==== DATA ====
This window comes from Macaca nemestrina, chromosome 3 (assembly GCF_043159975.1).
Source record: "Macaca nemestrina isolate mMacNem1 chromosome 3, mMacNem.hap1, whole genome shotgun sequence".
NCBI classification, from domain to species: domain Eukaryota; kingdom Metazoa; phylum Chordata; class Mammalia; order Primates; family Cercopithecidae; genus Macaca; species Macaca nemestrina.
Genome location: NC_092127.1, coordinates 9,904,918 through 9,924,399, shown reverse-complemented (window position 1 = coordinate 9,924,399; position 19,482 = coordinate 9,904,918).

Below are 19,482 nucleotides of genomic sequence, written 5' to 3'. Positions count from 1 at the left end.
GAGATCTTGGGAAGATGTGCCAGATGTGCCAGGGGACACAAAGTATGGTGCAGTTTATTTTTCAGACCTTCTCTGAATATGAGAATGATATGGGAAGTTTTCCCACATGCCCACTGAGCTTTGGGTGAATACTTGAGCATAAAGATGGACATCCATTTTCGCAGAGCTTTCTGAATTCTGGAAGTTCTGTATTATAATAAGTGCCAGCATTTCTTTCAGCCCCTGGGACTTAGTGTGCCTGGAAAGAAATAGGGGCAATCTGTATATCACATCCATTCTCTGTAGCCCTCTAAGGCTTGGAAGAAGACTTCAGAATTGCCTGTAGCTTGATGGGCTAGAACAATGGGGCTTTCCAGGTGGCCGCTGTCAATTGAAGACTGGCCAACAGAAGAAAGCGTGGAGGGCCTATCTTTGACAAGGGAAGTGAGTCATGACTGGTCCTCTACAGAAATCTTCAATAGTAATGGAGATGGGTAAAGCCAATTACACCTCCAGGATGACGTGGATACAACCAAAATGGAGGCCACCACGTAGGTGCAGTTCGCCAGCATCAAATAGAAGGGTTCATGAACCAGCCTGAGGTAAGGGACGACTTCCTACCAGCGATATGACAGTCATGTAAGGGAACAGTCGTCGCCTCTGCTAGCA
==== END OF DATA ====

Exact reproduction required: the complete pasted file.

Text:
This window comes from Macaca nemestrina, chromosome 3 (assembly GCF_043159975.1).
Source record: "Macaca nemestrina isolate mMacNem1 chromosome 3, mMacNem.hap1, whole genome shotgun sequence".
NCBI classification, from domain to species: domain Eukaryota; kingdom Metazoa; phylum Chordata; class Mammalia; order Primates; family Cercopithecidae; genus Macaca; species Macaca nemestrina.
Genome location: NC_092127.1, coordinates 9,904,918 through 9,924,399, shown reverse-complemented (window position 1 = coordinate 9,924,399; position 19,482 = coordinate 9,904,918).

Below are 19,482 nucleotides of genomic sequence, written 5' to 3'. Positions count from 1 at the left end.
GAGATCTTGGGAAGATGTGCCAGATGTGCCAGGGGACACAAAGTATGGTGCAGTTTATTTTTCAGACCTTCTCTGAATATGAGAATGATATGGGAAGTTTTCCCACATGCCCACTGAGCTTTGGGTGAATACTTGAGCATAAAGATGGACATCCATTTTCGCAGAGCTTTCTGAATTCTGGAAGTTCTGTATTATAATAAGTGCCAGCATTTCTTTCAGCCCCTGGGACTTAGTGTGCCTGGAAAGAAATAGGGGCAATCTGTATATCACATCCATTCTCTGTAGCCCTCTAAGGCTTGGAAGAAGACTTCAGAATTGCCTGTAGCTTGATGGGCTAGAACAATGGGGCTTTCCAGGTGGCCGCTGTCAATTGAAGACTGGCCAACAGAAGAAAGCGTGGAGGGCCTATCTTTGACAAGGGAAGTGAGTCATGACTGGTCCTCTACAGAAATCTTCAATAGTAATGGAGATGGGTAAAGCCAATTACACCTCCAGGATGACGTGGATACAACCAAAATGGAGGCCACCACGTAGGTGCAGTTCGCCAGCATCAAATAGAAGGGTTCATGAACCAGCCTGAGGTAAGGGACGACTTCCTACCAGCGATATGACAGTCATGTAAGGGAACAGTCGTCGCCTCTGCTAGCA